A) Fiscal policy can affect output, employment and international reserves at the same time.
B) Fiscal policy can affect only employment.
C) Fiscal policy can affect only international reserves.
D) Fiscal policy can affect only output and employment.
E) Fiscal employment can affect only output and international reserves.
Answer: A
Page Ref: 504-509
Difficulty: Easy
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6) Which one of the following statements is the MOST accurate?
A) Fiscal policy has the same effect on employment under fixed and flexible exchange rate
regimes.
B) Fiscal policy affects employment less under fixed than under flexible exchange rate regimes.
C) Fiscal policy affects employment more under fixed than under flexible exchange rate regimes.
D) Fiscal policy cannot affect employment under fixed exchange rate but does affect output
under flexible exchange rate regimes.
E) Fiscal policy can affect employment under fixed exchange rate regimes, but does not affect
output under flexible exchange rate regimes.
Answer: C
Page Ref: 504-509
Difficulty: Easy
7) Which one of the following statements is the MOST accurate?
A) Fiscal policy has the same effect on output under fixed and flexible exchange rate regimes.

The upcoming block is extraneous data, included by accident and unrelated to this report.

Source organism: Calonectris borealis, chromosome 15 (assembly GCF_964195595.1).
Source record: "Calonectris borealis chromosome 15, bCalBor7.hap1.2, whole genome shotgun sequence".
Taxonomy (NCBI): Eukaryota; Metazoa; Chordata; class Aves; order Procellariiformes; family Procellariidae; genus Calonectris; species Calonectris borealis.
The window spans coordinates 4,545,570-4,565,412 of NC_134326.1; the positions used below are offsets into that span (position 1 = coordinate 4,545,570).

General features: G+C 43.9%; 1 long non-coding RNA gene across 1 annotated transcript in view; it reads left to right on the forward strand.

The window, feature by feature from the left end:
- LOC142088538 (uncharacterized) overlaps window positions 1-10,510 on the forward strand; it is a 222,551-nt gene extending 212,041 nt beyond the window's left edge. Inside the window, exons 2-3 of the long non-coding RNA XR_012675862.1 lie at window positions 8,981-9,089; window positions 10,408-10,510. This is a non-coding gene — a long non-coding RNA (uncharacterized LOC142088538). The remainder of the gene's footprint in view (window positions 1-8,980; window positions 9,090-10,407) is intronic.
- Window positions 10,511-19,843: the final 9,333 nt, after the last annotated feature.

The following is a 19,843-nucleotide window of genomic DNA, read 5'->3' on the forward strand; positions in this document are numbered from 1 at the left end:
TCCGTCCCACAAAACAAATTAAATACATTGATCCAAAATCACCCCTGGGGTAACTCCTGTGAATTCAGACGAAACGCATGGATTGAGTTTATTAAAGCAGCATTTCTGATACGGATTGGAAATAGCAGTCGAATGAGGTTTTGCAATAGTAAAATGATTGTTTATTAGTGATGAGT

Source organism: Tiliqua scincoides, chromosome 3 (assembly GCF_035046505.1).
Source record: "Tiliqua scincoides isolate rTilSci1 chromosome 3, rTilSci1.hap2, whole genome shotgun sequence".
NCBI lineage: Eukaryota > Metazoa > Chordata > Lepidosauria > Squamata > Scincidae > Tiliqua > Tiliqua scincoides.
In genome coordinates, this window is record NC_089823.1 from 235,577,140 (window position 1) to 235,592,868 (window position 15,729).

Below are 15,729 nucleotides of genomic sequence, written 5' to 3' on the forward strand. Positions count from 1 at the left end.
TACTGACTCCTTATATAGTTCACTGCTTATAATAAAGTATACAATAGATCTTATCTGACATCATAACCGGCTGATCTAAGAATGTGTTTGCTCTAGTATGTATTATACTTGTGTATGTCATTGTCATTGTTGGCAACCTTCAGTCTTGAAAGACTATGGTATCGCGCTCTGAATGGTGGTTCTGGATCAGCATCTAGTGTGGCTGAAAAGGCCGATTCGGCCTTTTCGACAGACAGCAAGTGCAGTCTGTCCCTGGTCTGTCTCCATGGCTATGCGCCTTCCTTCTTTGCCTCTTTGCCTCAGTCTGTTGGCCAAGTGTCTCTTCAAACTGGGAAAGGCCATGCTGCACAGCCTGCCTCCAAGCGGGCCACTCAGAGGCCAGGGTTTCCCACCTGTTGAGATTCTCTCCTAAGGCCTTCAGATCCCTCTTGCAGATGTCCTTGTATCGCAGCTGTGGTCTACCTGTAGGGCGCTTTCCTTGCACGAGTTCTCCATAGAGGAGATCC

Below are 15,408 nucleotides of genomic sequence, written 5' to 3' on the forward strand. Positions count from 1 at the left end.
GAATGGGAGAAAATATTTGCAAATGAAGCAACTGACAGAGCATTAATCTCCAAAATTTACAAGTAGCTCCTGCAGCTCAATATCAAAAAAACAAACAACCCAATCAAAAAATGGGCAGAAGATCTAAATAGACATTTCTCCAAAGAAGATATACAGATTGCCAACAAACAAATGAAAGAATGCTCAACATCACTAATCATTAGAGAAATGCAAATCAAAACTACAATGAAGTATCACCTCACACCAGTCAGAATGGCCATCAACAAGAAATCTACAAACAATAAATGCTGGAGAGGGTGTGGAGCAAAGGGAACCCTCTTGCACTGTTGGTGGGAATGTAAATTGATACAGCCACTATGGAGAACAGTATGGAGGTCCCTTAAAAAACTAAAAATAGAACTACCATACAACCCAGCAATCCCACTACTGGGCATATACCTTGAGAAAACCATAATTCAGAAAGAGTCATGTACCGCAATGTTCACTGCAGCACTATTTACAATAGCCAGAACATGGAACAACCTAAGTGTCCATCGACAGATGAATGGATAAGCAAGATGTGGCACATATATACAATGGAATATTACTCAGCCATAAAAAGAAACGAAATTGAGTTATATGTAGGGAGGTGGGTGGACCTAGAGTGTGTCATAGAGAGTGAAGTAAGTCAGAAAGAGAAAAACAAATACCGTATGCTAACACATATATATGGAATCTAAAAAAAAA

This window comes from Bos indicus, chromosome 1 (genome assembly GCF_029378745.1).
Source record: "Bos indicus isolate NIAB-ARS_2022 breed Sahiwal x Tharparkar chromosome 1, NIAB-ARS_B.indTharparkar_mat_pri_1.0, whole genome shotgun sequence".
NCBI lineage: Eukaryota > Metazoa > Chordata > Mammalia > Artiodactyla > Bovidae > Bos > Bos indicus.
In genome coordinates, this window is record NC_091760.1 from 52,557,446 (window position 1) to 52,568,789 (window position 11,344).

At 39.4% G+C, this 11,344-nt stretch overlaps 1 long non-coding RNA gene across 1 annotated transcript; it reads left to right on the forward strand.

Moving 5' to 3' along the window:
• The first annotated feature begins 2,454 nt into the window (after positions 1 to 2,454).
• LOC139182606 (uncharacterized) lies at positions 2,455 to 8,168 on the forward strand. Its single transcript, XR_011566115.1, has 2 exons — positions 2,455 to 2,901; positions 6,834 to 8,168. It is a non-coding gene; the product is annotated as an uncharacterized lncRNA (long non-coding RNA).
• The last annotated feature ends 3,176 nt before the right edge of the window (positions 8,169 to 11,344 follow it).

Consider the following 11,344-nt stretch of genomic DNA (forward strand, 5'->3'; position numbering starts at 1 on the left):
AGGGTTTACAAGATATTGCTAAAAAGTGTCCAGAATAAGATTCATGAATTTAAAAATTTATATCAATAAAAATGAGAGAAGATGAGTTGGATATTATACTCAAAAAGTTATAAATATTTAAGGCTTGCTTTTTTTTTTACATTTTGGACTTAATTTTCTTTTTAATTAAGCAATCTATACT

B) Fiscal policy affects output more under fixed than under flexible exchange rate regimes.
C) Fiscal policy affects output less under fixed than under flexible exchange rate regimes.
D) Fiscal policy cannot affect output under fixed exchange rate but does affect output under
flexible exchange rate regimes.
E) Fiscal policy can affect output under fixed exchange rate but does not affect output under
flexible exchange rate regimes.
Answer: B
Page Ref: 504-509
Difficulty: Easy
8) Which one of the following statements is the MOST accurate?
A) A devaluation occurs when the central bank lowers the domestic currency price of foreign
currency, E, and a revaluation occurs when the central bank raises E.
B) A devaluation occurs when the central bank raises the domestic currency price of foreign